This Day in Black History: Sept. 6, 1980

This Day in Black History: Sept. 6, 1980

This Day in Black History: Sept. 6, 1980

On Sept. 6, 1980, Diana Ross’ "Upside Down," written by Chic brain trust Nile Rodgers and Bernard Edwards, would begin a four-week run in the number-one position on Billboard's Hot 100.

Published September 6, 2013

On Sept. 6, 1980, Diana Ross' international hit "Upside Down" made a dramatic leap on the Billboard's Hot 100 to the coveted number-one spot.

The Motown song held down the position for four weeks, topped a number of international charts and continued on to become one of Ross' biggest hits.

Nile Rodgers and Bernard Edwards of the band Chic co-wrote "Upside Down" and took a more personal approach when collaborating with the iconic performer, according to an interview the duo gave in 2011.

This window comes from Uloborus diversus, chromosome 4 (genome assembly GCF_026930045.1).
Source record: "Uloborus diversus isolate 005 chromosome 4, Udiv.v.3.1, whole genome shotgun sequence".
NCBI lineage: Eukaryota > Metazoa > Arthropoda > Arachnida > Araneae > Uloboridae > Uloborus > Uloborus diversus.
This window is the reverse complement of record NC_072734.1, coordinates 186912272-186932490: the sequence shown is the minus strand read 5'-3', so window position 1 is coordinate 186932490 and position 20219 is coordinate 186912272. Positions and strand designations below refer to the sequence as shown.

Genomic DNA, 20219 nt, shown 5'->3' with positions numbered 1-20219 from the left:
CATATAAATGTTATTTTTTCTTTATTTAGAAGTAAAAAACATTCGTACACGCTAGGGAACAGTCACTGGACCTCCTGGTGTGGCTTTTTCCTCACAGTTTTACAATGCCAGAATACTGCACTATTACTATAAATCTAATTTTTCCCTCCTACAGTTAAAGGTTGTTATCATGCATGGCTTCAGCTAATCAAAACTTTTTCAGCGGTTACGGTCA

"Diana Ross was the first big star we ever worked with and we took it very seriously," said Rodgers. "This was the first time in her life somebody cared about who she was."

Rodgers and Edwards reportedly spent several days interviewing Ross to best represent the singer while making the song.

Since 1980, many contemporary acts, like Destiny's Child, Salt-N-Pepa, Missy Elliot and MC Lyte, have covered or sampled "Upside Down."

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(Photo: Rob Verhorst/Redferns)

Written by Patrice Peck


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